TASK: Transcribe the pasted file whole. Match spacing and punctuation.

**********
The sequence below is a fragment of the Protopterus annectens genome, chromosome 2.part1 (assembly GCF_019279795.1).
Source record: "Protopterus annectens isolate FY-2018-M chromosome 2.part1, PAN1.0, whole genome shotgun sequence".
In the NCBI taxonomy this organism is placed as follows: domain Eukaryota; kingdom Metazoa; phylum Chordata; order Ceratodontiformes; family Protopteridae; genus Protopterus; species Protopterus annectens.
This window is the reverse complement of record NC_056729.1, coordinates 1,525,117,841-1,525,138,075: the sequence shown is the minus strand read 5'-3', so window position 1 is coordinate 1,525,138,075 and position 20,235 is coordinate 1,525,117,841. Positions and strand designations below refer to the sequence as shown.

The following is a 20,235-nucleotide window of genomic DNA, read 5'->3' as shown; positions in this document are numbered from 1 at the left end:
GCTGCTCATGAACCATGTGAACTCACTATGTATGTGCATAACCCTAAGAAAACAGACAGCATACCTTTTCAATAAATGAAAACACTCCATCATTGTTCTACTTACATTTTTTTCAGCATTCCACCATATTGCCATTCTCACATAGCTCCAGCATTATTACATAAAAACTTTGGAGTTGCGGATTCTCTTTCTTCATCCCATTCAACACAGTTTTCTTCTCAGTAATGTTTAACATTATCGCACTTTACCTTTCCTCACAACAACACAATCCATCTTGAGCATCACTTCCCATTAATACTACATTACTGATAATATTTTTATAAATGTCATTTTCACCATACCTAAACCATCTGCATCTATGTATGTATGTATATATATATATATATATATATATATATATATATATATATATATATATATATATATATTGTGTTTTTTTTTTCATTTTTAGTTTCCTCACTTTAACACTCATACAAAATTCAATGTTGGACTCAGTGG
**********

The sequence below is a fragment of the Protopterus annectens genome, chromosome 2.part1 (assembly GCF_019279795.1).
Source record: "Protopterus annectens isolate FY-2018-M chromosome 2.part1, PAN1.0, whole genome shotgun sequence".
In the NCBI taxonomy this organism is placed as follows: domain Eukaryota; kingdom Metazoa; phylum Chordata; order Ceratodontiformes; family Protopteridae; genus Protopterus; species Protopterus annectens.
This window is the reverse complement of record NC_056729.1, coordinates 1,525,117,841-1,525,138,075: the sequence shown is the minus strand read 5'-3', so window position 1 is coordinate 1,525,138,075 and position 20,235 is coordinate 1,525,117,841. Positions and strand designations below refer to the sequence as shown.

The following is a 20,235-nucleotide window of genomic DNA, read 5'->3' as shown; positions in this document are numbered from 1 at the left end:
GCTGCTCATGAACCATGTGAACTCACTATGTATGTGCATAACCCTAAGAAAACAGACAGCATACCTTTTCAATAAATGAAAACACTCCATCATTGTTCTACTTACATTTTTTTCAGCATTCCACCATATTGCCATTCTCACATAGCTCCAGCATTATTACATAAAAACTTTGGAGTTGCGGATTCTCTTTCTTCATCCCATTCAACACAGTTTTCTTCTCAGTAATGTTTAACATTATCGCACTTTACCTTTCCTCACAACAACACAATCCATCTTGAGCATCACTTCCCATTAATACTACATTACTGATAATATTTTTATAAATGTCATTTTCACCATACCTAAACCATCTGCATCTATGTATGTATGTATATATATATATATATATATATATATATATATATATATATATATATATATATATATATTGTGTTTTTTTTTTCATTTTTAGTTTCCTCACTTTAACACTCATACAAAATTCAATGTTGGACTCAGTGG